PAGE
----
Last month it was reported that in the first half of 2018 more than £500 million was stolen from people through scams targeting UK bank customers. Around a third of this total was through conning people into sending money to a fraudulent bank accounts, whilst the remainder was transactions made without the account holder’s knowledge.
It’s an upsetting set of figures, because behind each pound lost through a scam is a real person losing out, and it’s pertinent that these figures were published just a week before this year’s Cyber Security Awareness Month, a global initiative designed to promote safety online.
It’s key theme this year is education - arming people with the knowledge and ability to be able to make the most of technology, whilst remaining safe.
There’s no doubt that the interconnected, digitally-enabled world we live in today offers enormous potential – to do things quicker, more efficiently, in a more tailored way. But it also throws up some very real challenges, and we all need to be ready to face up to and manage those challenges, whether it’s in the world of high street banking and personal finance or in the cut and thrust of cross-border investment and private wealth management.
It’s one thing that comes out strongly from this year’s Cyber Security Awareness Month – cyber security and staying safe online is a shared responsibility, which is why in Jersey we have developed a forward-focused strategy that promotes a multi-agency collaborative approach and that embeds into our vision of the future both the potential of technology and the challenges posed by cyber security.
For instance, one of the more recent reports we published on next generation wealth (‘Flourishing Futures’) highlights the shift in approaches to digital technologies when it comes to long-term family succession planning and intergenerational wealth transfer.
That report suggests that, whilst the older generation is considered more cautious when it comes to technology, the next generation expect fast, accurate and responsive information, and for their social media to be wholly integrated into their financial management, allowing them to conduct all lifestyle and financial activity within one platform.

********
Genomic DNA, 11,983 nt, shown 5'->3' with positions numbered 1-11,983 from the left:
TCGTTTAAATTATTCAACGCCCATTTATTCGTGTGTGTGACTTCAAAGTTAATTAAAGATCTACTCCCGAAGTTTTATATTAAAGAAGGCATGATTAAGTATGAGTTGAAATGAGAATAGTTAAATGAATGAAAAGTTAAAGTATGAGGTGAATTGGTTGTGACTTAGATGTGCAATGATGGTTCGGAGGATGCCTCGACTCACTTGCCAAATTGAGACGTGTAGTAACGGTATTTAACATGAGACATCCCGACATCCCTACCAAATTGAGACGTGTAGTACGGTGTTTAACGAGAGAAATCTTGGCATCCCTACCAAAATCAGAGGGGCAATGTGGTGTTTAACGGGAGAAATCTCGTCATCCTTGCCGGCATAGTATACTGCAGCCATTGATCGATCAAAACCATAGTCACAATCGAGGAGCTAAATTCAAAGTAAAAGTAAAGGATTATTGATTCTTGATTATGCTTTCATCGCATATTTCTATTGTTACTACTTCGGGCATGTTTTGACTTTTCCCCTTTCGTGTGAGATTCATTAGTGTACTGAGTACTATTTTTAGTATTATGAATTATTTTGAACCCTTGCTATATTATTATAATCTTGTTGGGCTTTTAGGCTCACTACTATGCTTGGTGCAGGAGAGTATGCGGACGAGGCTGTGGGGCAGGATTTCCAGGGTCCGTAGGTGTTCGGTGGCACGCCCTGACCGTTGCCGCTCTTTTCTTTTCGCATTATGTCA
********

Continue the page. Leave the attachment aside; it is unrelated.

As a result, we are seeing firms increasingly looking to adapt their methods of client engagement to accommodate these needs.
At the same time, though, security is absolutely paramount. Ensuring security of client information needs to be at the heart of technology strategies more than ever, with clients increasingly selecting advisers who can demonstrate a robust approach to security. An ability to provide an additional security layer through encryption and advances in authentication such as biometrics is likely to become increasingly important and a basic client expectation.
Firms need to be ready for this, and Jersey is focussed on providing a platform that can help them deliver it. Recognising that the biggest weakness in combatting cybercrime is people and a lack of awareness around cyber security, as a jurisdiction we remain focussed on upskilling our workforce to demonstrate best practice.
Training is a low-cost but high impact means of combatting cyber security, and by focusing on nurturing the next generation of cybersecurity professionals, we believe we can be in a good position to act as a beacon for good cyber security practice – and reinforce the good messages that underpin Cyber Security Awareness Month this year. In the current workplace, cyber security training is becoming part of ongoing compliance training., many companies are using technology solutions to conduct activities such as ethical phishing and behavioural analytics to ensure high standards are followed by employees.
With this balance between security and digital innovation in mind, Jersey Finance has also established a Cyber and Data Security Awareness Forum, designed to bring together key players in the finance industry to share knowledge, identify opportunities for collaboration, to enhance our own cyber security environment and to promote best practice. To date, we have held six forums bringing together experts from almost 30 firms, contributing around 100 hours of shared expertise.
Jersey Finance is also part of Jersey’s Cyber Security Task Force, which includes Jersey’s Government Information Services, Digital Policy Team and education department, as well as the Jersey Financial Services Commission, Digital Jersey, the Information Commissioner, and the States of Jersey Police.
The result is a truly joined-up effort, which is helping to shape our approach and giving us a good platform to achieve our digital aspiration – ‘to be the easiest international finance centre to do business with remotely, in a digital world’.
Fittingly, this October also sees Jersey’s first ever TechWeek (13 – 19 October), organised by Digital Jersey, which will feature a range of global experts discussing anything from AI and blockchain to healthtech and the internet of things – and cyber security will be a running theme too. It’s another example of Jersey’s forward-thinking and collaborative approach to such a key issue.
There’s no doubt that harnessing the power of digital remains a real driver for Jersey’s finance industry. Through greater collaboration, we are ready to help build a stronger, cyber-aware workforce that can deliver better services to global investors but also help ensure families, communities and businesses are better protected too.